community. It was creativity and activism that merged art and politics
as equal footed aspects of "cultural" analysis. The very idea
of going far beyond the rigid order of traditional jazz and music in general
was an abstraction that had direct ramifications on the socio-political
landscape of the late `60s and early `70s. If the music world is a microcosm
of the world at large, then music constructs had to be questioned like
any other one in society… and vice versa. It was counter-culture
and DIY methods that pre-cursed Crass and the anarcho punk movement.
It fucking means something to me.
So when I saw a listing in the avant-garde newsgroup for Black Dice
and Total Shutdown playing a gig in San Francisco, I was fucking pissed
off. These little shits were trying to disguise the fact that they were
just a bunch of punk kids who "outgrew" punk and thought that
they were really clever if they made a bunch of noise (which is the one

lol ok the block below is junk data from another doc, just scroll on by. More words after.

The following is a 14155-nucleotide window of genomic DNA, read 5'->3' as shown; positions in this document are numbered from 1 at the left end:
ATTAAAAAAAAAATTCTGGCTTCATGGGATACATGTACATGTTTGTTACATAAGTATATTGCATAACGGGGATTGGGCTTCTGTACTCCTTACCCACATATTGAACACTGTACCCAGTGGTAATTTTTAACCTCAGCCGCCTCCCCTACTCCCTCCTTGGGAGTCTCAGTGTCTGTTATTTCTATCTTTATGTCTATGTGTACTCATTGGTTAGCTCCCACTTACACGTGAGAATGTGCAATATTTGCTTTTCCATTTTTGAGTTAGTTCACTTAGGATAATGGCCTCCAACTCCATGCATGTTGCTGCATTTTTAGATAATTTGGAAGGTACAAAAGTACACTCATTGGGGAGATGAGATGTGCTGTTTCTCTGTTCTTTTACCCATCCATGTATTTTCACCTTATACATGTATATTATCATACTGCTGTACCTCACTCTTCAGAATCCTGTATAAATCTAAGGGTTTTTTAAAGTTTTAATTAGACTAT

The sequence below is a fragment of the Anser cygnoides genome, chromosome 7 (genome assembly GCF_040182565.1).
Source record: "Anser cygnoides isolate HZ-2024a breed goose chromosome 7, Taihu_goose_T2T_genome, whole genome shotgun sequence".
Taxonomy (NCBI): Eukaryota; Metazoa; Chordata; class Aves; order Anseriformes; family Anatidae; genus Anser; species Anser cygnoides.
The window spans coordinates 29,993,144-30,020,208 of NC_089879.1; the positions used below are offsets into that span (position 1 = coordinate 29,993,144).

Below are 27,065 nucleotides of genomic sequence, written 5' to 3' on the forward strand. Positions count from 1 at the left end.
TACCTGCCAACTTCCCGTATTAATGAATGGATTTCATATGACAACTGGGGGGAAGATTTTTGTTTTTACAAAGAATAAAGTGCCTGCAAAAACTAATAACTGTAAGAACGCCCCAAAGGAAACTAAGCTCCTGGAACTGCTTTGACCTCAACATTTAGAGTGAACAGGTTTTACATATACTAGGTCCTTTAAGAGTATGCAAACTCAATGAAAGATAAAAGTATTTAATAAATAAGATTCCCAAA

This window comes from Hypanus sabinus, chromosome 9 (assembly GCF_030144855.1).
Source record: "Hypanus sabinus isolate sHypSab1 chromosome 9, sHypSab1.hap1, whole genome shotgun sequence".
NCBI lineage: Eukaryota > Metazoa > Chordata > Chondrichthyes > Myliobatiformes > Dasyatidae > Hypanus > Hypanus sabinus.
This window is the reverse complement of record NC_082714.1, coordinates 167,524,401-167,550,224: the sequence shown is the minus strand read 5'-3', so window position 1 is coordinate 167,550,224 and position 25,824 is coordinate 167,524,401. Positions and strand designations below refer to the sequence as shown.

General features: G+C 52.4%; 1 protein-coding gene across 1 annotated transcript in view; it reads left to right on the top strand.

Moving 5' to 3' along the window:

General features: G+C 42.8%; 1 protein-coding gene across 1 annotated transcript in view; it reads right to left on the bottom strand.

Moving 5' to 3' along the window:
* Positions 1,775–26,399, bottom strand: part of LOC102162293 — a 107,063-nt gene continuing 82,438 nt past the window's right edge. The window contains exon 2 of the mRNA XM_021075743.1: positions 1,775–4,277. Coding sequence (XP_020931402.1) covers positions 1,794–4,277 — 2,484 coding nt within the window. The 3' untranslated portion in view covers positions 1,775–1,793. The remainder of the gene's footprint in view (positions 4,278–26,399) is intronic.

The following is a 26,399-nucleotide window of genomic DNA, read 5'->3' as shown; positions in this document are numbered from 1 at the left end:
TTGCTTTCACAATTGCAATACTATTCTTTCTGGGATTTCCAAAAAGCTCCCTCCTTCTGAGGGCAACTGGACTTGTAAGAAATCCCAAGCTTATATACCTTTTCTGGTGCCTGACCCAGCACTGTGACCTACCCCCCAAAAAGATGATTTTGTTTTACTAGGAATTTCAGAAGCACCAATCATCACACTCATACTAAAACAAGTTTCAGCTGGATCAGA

aspect of these bands that I do like. But free jazz isn't just what's
on the surface) and called themselves "artists". But these fucks
take all the pretensions and all the posing, all the bullshit that most
people hate so much about the art world and offer no tangible reason to
think that they've done something of character or of cultural significance.
Art is a mirror and these bands reflect nothing. It's a pose.
Avant-garde and free jazz was inherently connected to black power. Just
ask Bill Dixon or anyone from the Art Ensemble of Chicago or Archie Shepp.
What do Black Dice and the bands like them have to do with black power?
Could they ever do something as ideologically radical?
Now, I haven't cared that much about hardcore in some time. There are
still bands out there that I like. But I don't care that much. Still,
it makes me sad to think that bands like Black Dice could in anyway be
the wave of the future. I like to think that they are an insignificant